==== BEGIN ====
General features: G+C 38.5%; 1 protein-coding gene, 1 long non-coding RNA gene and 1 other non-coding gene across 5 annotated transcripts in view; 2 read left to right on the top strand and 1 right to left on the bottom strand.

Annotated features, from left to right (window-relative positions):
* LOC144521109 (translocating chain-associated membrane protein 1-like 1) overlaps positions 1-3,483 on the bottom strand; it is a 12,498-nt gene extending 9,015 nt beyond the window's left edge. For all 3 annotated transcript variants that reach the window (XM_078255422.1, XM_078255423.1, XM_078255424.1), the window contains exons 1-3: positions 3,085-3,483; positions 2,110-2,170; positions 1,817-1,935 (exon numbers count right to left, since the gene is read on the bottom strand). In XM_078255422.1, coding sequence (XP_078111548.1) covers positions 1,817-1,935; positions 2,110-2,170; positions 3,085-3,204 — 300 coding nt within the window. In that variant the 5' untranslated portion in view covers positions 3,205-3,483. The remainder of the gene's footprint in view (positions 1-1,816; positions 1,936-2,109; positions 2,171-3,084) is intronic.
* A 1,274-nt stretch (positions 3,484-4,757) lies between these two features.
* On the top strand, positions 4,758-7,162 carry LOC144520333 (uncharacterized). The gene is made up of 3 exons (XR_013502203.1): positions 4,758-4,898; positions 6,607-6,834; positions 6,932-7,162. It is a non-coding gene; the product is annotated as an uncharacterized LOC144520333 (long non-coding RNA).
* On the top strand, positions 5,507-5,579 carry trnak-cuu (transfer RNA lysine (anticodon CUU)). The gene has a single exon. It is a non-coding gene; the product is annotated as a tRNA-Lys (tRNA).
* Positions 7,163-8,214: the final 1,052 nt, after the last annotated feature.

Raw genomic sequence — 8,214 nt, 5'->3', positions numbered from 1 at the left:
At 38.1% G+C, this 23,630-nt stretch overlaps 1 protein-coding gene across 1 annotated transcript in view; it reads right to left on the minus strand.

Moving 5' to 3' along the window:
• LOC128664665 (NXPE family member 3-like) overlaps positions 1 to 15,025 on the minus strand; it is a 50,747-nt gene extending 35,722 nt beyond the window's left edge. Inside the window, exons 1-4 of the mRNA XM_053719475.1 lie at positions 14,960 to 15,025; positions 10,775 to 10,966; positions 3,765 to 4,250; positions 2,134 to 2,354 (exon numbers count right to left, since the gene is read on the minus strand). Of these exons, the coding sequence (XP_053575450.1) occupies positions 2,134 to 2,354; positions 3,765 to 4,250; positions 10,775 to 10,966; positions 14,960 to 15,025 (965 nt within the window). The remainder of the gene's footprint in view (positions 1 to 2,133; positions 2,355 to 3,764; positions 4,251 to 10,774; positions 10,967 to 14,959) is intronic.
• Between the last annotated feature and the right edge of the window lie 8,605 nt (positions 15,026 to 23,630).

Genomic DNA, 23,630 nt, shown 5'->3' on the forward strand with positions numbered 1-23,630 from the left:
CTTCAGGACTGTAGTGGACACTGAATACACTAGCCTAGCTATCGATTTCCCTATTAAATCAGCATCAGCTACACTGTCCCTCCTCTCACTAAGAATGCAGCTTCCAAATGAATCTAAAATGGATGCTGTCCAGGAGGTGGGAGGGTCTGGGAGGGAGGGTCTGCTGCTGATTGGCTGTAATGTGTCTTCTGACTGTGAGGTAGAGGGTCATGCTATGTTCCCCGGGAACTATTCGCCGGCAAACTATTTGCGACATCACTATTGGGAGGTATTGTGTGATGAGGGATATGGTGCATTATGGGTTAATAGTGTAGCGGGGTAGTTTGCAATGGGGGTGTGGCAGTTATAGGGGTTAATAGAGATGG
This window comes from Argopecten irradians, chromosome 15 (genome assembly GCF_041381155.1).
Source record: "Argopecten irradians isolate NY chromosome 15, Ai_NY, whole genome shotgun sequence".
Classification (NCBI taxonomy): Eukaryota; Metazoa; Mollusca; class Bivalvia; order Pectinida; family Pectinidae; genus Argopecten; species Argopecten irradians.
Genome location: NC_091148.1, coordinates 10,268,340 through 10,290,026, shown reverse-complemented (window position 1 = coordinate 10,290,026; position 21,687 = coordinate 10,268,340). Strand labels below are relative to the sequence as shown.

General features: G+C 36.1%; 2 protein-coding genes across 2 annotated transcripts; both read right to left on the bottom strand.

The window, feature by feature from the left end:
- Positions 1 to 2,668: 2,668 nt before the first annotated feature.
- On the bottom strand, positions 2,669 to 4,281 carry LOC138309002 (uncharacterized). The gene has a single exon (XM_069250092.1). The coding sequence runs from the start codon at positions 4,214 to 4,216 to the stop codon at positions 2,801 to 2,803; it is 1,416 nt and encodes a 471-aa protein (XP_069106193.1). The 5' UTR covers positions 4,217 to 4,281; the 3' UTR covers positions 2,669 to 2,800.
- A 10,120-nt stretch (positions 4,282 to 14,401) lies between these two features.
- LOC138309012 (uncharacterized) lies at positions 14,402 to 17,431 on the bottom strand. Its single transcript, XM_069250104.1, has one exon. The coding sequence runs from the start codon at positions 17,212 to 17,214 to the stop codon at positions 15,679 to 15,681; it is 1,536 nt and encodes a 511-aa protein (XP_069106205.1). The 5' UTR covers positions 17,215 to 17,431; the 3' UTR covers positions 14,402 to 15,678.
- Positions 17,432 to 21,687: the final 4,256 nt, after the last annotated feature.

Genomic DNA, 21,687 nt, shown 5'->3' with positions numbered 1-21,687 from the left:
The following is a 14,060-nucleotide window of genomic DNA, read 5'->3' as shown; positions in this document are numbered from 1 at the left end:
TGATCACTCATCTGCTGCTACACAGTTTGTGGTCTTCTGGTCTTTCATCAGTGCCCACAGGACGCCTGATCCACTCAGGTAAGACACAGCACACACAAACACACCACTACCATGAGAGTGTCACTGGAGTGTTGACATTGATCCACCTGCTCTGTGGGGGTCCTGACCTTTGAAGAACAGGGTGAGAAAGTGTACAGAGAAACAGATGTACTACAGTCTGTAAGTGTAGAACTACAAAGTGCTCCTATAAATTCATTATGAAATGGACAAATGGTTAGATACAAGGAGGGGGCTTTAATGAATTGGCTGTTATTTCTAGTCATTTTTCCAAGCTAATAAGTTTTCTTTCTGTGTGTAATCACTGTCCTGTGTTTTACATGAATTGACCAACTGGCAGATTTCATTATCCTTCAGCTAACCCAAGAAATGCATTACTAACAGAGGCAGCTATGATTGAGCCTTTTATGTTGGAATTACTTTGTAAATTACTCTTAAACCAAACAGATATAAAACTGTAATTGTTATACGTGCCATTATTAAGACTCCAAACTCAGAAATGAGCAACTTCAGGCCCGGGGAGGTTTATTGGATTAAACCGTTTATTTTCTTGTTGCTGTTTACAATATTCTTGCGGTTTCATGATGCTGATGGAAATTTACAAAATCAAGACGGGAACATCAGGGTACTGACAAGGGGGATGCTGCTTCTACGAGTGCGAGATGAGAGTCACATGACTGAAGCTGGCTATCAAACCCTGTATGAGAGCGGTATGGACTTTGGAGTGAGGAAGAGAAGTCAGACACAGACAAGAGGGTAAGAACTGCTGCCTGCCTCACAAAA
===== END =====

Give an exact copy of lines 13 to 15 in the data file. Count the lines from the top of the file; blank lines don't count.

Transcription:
Genomic DNA, 23,630 nt, shown 5'->3' on the forward strand with positions numbered 1-23,630 from the left:
CTTCAGGACTGTAGTGGACACTGAATACACTAGCCTAGCTATCGATTTCCCTATTAAATCAGCATCAGCTACACTGTCCCTCCTCTCACTAAGAATGCAGCTTCCAAATGAATCTAAAATGGATGCTGTCCAGGAGGTGGGAGGGTCTGGGAGGGAGGGTCTGCTGCTGATTGGCTGTAATGTGTCTTCTGACTGTGAGGTAGAGGGTCATGCTATGTTCCCCGGGAACTATTCGCCGGCAAACTATTTGCGACATCACTATTGGGAGGTATTGTGTGATGAGGGATATGGTGCATTATGGGTTAATAGTGTAGCGGGGTAGTTTGCAATGGGGGTGTGGCAGTTATAGGGGTTAATAGAGATGG
This window comes from Argopecten irradians, chromosome 15 (genome assembly GCF_041381155.1).